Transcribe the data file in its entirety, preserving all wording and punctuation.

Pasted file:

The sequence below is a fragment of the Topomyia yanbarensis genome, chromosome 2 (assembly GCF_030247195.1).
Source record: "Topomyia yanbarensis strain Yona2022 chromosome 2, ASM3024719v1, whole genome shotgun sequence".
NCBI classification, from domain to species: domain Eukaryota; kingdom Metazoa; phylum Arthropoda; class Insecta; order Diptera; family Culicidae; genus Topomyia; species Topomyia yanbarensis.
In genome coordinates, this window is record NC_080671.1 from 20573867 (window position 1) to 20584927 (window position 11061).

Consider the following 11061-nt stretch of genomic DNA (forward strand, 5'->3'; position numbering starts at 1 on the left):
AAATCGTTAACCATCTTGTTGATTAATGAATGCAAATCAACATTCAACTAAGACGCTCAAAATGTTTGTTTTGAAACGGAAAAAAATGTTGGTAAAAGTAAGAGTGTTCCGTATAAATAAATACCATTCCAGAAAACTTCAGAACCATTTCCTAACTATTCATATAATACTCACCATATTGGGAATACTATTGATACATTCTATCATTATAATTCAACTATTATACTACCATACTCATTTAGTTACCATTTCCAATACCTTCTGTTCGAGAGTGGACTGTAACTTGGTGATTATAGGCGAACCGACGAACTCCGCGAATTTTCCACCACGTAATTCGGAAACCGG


The sequence below is a fragment of the Topomyia yanbarensis genome, chromosome 2 (assembly GCF_030247195.1).
Source record: "Topomyia yanbarensis strain Yona2022 chromosome 2, ASM3024719v1, whole genome shotgun sequence".
NCBI classification, from domain to species: domain Eukaryota; kingdom Metazoa; phylum Arthropoda; class Insecta; order Diptera; family Culicidae; genus Topomyia; species Topomyia yanbarensis.
In genome coordinates, this window is record NC_080671.1 from 20573867 (window position 1) to 20584927 (window position 11061).

Consider the following 11061-nt stretch of genomic DNA (forward strand, 5'->3'; position numbering starts at 1 on the left):
AAATCGTTAACCATCTTGTTGATTAATGAATGCAAATCAACATTCAACTAAGACGCTCAAAATGTTTGTTTTGAAACGGAAAAAAATGTTGGTAAAAGTAAGAGTGTTCCGTATAAATAAATACCATTCCAGAAAACTTCAGAACCATTTCCTAACTATTCATATAATACTCACCATATTGGGAATACTATTGATACATTCTATCATTATAATTCAACTATTATACTACCATACTCATTTAGTTACCATTTCCAATACCTTCTGTTCGAGAGTGGACTGTAACTTGGTGATTATAGGCGAACCGACGAACTCCGCGAATTTTCCACCACGTAATTCGGAAACCGG